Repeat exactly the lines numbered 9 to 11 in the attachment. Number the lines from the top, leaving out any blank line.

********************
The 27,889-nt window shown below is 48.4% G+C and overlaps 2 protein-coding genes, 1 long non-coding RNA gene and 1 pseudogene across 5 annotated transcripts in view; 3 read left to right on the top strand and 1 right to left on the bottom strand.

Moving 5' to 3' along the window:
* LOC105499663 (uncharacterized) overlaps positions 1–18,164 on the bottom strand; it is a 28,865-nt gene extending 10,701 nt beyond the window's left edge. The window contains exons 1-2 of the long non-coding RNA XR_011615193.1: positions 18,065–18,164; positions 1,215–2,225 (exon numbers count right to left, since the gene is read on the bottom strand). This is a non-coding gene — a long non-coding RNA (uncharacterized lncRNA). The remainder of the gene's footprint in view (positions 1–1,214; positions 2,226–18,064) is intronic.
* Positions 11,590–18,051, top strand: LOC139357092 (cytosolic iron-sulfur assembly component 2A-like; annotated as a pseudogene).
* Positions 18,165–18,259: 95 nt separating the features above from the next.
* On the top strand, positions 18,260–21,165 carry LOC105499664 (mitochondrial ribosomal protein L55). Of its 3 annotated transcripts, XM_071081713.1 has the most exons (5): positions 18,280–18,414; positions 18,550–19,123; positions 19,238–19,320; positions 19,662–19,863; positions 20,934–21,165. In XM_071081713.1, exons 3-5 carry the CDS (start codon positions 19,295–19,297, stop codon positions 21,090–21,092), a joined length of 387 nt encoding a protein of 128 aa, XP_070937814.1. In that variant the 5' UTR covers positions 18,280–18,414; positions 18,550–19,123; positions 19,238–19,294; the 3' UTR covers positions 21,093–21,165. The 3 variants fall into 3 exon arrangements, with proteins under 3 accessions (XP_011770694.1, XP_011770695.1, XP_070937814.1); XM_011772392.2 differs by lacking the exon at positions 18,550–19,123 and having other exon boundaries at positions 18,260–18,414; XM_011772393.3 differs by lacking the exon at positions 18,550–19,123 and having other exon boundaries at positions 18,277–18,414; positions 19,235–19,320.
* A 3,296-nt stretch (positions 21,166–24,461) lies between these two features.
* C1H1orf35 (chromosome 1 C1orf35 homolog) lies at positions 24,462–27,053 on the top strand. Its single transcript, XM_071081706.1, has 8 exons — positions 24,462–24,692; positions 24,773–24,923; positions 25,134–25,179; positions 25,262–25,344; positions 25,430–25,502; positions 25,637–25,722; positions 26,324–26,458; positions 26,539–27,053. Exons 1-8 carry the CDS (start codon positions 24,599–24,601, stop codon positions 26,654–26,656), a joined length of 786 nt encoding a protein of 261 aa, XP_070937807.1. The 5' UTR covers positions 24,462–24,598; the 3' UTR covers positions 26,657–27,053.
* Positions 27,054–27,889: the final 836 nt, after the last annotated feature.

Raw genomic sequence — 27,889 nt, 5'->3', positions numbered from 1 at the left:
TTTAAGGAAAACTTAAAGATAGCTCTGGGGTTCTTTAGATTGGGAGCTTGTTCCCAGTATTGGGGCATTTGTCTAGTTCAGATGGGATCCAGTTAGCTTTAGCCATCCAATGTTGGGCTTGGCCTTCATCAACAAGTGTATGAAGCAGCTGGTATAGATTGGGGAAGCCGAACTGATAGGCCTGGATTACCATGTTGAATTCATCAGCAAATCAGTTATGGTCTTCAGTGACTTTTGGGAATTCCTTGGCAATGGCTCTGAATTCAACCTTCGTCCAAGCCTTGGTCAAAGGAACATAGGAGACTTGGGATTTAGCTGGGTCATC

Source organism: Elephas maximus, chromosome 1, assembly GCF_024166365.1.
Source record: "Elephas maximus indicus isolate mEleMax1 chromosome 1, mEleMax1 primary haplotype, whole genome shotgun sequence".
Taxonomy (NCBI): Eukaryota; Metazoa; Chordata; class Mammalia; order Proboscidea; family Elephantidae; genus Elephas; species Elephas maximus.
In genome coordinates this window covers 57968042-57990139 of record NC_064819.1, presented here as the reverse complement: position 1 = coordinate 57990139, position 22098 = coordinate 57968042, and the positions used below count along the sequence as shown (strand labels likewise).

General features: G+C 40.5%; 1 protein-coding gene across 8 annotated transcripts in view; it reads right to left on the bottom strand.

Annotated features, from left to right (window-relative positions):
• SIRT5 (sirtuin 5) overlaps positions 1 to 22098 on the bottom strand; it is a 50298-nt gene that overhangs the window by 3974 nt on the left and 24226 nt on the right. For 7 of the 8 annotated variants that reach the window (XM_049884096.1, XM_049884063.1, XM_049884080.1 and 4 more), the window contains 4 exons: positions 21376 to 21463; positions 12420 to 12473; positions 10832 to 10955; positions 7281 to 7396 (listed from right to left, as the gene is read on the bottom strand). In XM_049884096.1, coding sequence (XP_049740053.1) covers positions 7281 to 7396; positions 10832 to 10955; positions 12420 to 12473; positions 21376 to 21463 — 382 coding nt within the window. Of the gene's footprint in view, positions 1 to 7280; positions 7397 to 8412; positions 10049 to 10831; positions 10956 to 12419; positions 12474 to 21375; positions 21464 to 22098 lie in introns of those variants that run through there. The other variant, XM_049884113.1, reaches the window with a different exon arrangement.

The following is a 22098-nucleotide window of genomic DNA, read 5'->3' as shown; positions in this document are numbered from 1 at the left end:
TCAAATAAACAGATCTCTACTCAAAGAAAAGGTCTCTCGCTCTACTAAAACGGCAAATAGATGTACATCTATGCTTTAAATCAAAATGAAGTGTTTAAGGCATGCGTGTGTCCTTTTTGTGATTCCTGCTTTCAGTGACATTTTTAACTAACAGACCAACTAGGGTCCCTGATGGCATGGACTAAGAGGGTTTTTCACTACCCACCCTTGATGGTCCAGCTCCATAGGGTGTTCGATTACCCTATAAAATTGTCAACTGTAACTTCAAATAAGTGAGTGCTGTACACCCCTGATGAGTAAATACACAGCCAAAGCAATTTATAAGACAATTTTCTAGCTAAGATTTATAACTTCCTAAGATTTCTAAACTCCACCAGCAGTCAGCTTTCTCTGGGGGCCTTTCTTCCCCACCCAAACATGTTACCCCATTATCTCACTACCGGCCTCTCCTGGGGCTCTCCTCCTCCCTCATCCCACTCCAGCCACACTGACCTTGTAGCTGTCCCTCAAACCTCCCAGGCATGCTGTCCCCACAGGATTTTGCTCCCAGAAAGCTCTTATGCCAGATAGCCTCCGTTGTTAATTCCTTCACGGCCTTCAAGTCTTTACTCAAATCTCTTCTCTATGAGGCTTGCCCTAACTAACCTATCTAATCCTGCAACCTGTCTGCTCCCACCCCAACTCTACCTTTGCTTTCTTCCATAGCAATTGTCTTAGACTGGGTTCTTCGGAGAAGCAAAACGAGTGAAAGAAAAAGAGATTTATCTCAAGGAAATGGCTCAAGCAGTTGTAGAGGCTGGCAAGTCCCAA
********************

* Positions 27,054–27,889: the final 836 nt, after the last annotated feature.

Raw genomic sequence — 27,889 nt, 5'->3', positions numbered from 1 at the left:
TTTAAGGAAAACTTAAAGATAGCTCTGGGGTTCTTTAGATTGGGAGCTTGTTCCCAGTATTGGGGCATTTGTCTAGTTCAGATGGGATCCAGTTAGCTTTAGCCATCCAATGTTGGGCTTGGCCTTCATCAACAAGTGTATGAAGCAGCTGGTATAGATTGGGGAAGCCGAACTGATAGGCCTGGATTACCATGTTGAATTCATCAGCAAATCAGTTATGGTCTTCAGTGACTTTTGGGAATTCCTTGGCAATGGCTCTGAATTCAACCTTCGTCCAAGCCTTGGTCAAAGGAACATAGGAGACTTGGGATTTAGCTGGGTCATC